There is a quote fairly widely attributed to Fourier, but I can't substantiate it. That is, I can't verify that he actually said or wrote it (in any language). Can anyone help me out? Here is the quote in English: "An arbitrary function, continuous or with discontinuities, defined in a finite interval by an arbitrarily capricious graph can always be expressed as a sum of sinusoids". For example, the statement appears in Gao and Yan (2011): It seems it has been attributed both to Fourier's 1807 dissertation and to his 1822 "Analytical Theory of Heat" monograph. The 1822 work has long ago been translated into English by Alexander Freeman and is available on archive.org. However, I can't find any text written by Fourier that is a close match to the claimed quote. Anyone have a solid reference (in any language)?
I have already asked what is basically this same question on math.stackexchange, where it was suggested that I ask it here on hsm.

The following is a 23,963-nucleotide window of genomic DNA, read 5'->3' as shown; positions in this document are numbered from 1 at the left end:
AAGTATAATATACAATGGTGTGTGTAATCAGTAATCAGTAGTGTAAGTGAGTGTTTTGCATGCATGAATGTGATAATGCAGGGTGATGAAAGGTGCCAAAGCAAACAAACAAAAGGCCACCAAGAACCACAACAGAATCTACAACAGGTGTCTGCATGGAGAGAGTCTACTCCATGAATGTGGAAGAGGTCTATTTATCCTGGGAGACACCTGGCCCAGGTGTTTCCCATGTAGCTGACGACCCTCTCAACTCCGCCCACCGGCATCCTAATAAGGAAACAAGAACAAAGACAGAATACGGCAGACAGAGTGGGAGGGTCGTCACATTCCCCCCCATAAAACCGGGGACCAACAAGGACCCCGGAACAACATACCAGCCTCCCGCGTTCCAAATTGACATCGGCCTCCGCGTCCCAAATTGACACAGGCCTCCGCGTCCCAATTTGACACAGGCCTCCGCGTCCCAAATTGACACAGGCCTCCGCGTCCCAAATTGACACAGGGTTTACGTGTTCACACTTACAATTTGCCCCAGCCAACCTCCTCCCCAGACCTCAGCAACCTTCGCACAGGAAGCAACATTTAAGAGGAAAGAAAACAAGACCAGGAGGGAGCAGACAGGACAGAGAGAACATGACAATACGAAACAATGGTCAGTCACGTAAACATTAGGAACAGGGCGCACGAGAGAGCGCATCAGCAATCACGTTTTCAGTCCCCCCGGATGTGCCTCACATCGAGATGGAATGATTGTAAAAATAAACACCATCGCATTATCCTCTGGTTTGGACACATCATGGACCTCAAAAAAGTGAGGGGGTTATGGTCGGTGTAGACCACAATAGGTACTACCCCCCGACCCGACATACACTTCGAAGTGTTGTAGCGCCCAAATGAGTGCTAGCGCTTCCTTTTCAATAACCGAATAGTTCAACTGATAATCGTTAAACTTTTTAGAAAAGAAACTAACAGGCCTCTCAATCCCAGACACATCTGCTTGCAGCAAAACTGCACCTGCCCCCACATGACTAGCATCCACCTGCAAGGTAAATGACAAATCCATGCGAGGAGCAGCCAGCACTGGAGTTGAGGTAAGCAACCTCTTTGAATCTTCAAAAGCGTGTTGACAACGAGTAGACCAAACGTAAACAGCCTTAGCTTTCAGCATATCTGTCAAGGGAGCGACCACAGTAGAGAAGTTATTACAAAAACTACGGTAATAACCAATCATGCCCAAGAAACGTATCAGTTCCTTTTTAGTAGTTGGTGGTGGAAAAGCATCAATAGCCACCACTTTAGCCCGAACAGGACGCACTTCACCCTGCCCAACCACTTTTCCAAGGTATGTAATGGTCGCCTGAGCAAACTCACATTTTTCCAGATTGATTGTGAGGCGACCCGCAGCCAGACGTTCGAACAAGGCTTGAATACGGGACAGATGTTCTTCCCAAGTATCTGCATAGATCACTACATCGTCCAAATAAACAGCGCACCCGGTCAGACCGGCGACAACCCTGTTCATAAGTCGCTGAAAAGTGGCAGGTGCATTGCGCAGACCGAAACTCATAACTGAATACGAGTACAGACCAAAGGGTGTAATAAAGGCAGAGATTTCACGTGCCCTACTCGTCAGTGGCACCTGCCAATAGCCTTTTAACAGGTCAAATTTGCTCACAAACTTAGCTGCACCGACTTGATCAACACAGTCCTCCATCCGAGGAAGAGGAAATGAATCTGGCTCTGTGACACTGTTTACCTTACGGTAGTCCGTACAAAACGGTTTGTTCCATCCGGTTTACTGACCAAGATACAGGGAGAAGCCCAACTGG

Of special interest in the claimed quote is the explicit phrase, "continuous or with discontinuities" (even though this can be inferred implicitly from "fonctions etièrement arbitraires"). The explicit reference to both continuous and discontinuous was, historically, a revolutionary claim. Before the Fourier expansions with coefficients calculated using integrals and bases of sinusoids, there was the Taylor expansions with coefficients calculated using derivatives and bases of polynomials $(x-a)^n$. The Taylor expansions were limited to analytic functions...and thus global expansions of discontinuous functions were simply out of the question. Then along came Fourier with a truly revolutionary claim that his expansion worked not only for continuous functions, but discontinuous as well! And to add insult to injury, Fourier wasn't even really a mathematician (but rather an engineer among other things). For more information, see Enders A. Robinson's paper, "A Historical Perspective of Spectrum Estimation"